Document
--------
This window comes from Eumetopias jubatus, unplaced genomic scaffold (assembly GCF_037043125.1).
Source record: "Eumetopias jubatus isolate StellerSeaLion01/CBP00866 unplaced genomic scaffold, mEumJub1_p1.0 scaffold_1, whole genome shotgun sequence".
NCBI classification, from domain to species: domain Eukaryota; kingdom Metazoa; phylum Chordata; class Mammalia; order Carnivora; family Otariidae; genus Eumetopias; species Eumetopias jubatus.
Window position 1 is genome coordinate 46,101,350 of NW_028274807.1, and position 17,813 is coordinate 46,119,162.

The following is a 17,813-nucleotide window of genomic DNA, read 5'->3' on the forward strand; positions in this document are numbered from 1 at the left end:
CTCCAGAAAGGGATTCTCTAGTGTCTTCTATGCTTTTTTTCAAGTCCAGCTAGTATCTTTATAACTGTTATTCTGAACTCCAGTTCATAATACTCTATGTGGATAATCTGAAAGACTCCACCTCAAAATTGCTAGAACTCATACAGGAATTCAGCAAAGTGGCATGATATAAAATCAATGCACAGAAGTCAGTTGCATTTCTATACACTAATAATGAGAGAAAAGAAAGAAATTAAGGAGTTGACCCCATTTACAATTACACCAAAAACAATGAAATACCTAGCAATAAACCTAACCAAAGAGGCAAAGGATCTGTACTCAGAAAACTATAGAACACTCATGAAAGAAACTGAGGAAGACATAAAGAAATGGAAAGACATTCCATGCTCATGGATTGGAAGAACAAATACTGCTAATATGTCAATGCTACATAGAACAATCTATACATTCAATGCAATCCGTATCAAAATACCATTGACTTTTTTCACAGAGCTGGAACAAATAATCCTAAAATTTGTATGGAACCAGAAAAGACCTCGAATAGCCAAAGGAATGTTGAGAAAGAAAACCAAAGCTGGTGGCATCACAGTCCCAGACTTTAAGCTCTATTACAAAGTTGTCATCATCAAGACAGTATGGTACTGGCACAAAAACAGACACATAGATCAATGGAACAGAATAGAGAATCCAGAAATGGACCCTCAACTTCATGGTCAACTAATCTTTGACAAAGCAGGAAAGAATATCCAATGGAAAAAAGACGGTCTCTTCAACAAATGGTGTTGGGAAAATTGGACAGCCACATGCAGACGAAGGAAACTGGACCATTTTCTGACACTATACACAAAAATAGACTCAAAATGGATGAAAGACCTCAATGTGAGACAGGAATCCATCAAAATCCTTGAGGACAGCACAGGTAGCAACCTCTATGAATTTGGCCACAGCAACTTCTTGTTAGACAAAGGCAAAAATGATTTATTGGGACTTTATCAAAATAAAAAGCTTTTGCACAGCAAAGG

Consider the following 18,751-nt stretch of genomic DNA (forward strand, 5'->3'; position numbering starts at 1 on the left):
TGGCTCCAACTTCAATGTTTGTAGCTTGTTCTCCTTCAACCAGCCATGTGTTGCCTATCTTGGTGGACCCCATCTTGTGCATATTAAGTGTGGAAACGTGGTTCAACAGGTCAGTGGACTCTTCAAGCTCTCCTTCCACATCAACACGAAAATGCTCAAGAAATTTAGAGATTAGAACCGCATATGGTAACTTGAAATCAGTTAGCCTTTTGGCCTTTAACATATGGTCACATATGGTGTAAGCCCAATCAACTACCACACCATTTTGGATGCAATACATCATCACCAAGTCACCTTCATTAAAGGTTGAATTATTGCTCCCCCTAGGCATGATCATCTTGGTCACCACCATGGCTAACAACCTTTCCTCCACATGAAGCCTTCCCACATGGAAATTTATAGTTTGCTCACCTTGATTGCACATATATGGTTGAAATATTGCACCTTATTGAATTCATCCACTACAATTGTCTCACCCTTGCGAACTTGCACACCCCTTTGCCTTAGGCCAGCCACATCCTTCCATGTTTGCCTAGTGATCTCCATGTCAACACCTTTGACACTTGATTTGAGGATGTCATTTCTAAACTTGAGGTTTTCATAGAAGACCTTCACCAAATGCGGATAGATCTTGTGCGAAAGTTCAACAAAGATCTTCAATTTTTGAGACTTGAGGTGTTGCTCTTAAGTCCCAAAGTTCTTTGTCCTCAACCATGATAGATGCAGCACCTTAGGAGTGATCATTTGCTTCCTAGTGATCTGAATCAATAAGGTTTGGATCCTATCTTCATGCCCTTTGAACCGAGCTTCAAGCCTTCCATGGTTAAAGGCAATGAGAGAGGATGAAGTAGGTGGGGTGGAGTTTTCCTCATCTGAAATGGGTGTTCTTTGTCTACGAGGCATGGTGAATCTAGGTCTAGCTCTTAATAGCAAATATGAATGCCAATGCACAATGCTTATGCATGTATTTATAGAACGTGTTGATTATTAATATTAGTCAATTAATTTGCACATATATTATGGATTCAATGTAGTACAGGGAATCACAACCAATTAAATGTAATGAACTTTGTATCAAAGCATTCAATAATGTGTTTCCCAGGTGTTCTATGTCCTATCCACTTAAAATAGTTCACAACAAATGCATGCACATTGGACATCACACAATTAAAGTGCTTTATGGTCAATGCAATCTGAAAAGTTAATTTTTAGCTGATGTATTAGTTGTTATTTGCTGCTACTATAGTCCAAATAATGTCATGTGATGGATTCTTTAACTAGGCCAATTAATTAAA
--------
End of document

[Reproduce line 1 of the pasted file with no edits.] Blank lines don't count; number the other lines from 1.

This window comes from Eumetopias jubatus, unplaced genomic scaffold (assembly GCF_037043125.1).